The Retirees Association will meet at 3 p.m. Jan. 20 in Suite 18, Wolverine Tower. University Planner Fred Mayer will present information about planning for the Central, North and Athletic campuses at 3:30 p.m. For more information, call Charlene King, 764-9291, or send e-mail to firstname.lastname@example.org.
Search begins for associate vice president, human resources/affirmative action
The search for an associate vice president for human resources and affirmative action, a title change from executive director of human resources and affirmative action that will be recommended to the Regents to reflect the growing demands and stature of the position, has been initiated.
The members of the search advisory committee include Susan Ashford (chair), senior associate dean, Business School, the Michael and Susan Janderma Professor of Business Administration and professor of human resource management and organizational behavior; Karen Downing, senior associate librarian, assistant to the director for cultural diversity and staff development officer, University Library;
Jeffrey Frumkin, director, Academic Human Resources; Carol Hollenshead, director, Center for the Education of Women; Lewis Klein-smith, professor of biology and vice-chair, SACUA; Terrence McDonald, associate dean for academic affairs and professor of history, LS&A; Timothy Slottow, associate vice president for finance;
Virginia Wait, administrative manager, Electrical Engineering and Computer Science; Larry Warren, executive director, University Hospitals and Health Centers, and associate vice president, Health System; and Christina Whitman, professor of law and associate dean, Law School.
The committee will conduct a national search and present an unranked slate of final candidates to Nancy Cantor, provost and executive vice president for academic affairs, and Robert Kasdin, executive vice president and chief financial officer. Although an executive search firm will be retained, nominations are welcome and may be sent to Candace Johnson, email@example.com.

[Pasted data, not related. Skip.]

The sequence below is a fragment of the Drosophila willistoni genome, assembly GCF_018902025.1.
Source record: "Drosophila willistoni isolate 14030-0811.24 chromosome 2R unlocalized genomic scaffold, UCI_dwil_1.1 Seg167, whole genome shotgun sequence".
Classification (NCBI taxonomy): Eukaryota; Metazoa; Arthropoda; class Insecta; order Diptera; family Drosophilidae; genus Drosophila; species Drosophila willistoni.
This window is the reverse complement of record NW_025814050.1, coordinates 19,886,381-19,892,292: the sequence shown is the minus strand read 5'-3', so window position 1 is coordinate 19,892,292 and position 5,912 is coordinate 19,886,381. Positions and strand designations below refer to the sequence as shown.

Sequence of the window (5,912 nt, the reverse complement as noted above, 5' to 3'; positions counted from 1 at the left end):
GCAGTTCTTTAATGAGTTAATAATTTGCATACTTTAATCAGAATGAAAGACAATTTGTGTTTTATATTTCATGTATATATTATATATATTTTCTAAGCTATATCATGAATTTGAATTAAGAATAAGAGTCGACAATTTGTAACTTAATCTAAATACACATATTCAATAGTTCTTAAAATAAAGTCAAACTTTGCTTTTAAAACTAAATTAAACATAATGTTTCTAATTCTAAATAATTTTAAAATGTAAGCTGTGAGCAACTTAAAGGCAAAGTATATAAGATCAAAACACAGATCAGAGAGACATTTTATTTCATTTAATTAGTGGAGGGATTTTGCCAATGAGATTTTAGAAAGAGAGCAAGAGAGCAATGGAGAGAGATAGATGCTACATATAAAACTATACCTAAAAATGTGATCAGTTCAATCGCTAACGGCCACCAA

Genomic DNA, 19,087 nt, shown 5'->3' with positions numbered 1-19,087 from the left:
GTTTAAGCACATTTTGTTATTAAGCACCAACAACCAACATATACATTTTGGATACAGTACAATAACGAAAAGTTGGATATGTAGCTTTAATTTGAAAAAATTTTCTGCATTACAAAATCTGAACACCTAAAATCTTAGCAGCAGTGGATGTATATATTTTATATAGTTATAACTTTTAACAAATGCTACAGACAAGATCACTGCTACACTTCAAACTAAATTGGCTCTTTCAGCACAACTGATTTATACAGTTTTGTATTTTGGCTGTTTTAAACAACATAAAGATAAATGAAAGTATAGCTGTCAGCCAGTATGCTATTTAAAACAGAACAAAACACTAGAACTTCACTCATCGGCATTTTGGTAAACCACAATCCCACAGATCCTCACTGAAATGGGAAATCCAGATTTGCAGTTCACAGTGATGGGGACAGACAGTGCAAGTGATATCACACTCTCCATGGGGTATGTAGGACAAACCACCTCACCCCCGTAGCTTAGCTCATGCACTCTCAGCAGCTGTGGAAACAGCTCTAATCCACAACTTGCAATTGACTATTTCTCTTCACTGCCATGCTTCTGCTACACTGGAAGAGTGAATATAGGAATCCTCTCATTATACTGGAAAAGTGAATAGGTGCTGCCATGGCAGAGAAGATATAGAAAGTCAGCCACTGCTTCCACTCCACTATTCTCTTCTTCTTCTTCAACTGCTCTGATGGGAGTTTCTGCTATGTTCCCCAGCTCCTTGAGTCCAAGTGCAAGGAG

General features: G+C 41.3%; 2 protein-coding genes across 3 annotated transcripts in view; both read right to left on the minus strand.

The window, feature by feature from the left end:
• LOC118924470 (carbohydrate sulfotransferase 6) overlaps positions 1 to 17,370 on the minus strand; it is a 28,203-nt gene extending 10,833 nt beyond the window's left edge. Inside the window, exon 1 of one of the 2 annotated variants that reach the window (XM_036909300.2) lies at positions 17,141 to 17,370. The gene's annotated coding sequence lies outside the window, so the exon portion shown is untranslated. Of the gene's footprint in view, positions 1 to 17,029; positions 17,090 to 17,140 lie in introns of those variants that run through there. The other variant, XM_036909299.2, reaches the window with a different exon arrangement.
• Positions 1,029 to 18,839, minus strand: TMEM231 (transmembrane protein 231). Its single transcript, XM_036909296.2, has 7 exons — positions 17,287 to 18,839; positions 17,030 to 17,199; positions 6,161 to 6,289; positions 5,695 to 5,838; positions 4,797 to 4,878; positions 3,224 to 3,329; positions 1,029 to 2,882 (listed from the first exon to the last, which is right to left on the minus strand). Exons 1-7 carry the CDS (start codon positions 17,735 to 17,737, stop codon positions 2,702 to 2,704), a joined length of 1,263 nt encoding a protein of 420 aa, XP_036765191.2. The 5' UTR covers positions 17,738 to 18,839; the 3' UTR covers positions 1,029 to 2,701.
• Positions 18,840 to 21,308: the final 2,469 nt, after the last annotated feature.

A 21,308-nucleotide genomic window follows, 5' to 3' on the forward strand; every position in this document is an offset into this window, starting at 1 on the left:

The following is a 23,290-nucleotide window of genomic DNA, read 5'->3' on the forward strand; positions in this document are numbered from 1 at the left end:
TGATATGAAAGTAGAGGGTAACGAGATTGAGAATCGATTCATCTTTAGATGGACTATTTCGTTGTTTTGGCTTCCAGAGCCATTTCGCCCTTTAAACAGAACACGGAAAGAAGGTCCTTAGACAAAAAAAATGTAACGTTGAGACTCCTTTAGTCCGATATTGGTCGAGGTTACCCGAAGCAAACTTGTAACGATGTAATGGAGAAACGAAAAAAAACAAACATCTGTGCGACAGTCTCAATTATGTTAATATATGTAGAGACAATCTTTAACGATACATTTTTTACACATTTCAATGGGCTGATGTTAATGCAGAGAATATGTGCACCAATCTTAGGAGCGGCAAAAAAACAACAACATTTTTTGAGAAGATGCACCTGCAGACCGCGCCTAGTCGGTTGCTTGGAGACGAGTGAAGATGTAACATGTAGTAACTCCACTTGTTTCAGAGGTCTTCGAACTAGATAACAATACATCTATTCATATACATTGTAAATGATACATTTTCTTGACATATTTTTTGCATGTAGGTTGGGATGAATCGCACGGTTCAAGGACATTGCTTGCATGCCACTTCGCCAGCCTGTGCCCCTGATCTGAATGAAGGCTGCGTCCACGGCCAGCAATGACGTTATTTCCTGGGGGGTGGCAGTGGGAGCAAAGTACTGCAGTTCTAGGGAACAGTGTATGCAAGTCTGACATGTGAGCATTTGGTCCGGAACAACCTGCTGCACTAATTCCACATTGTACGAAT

Check your exemption status
As of Jan. 1, federal withholding tax tables have changed slightly. Tax rates for 2000 are on the Universitys Payroll Web site, www.umich.edu/~payroll/, under Tax Calculation Help.
In addition, the amount of each federal exemption increased from $2,750 to $2,800 per year. The base for Social Security withholding increased to $76,200 from the 1999 figure of $72,600. The rate remains at 6.2 percent, allowing a maximum withholding of $4,724.40, up from $4,501.20 in 1999.
Medicare tax rates are unchanged at 1.45 percent on all earnings paid, and Michigan income tax rates decreased to 4.3 percent (from 4.4 percent). The state exemption increased from $2,800 to $2,900 per year.
Employees who want to change the number of exemptions they claim must file revised federal or state W-4 forms 10 days before a pay date for the change to be effective that date.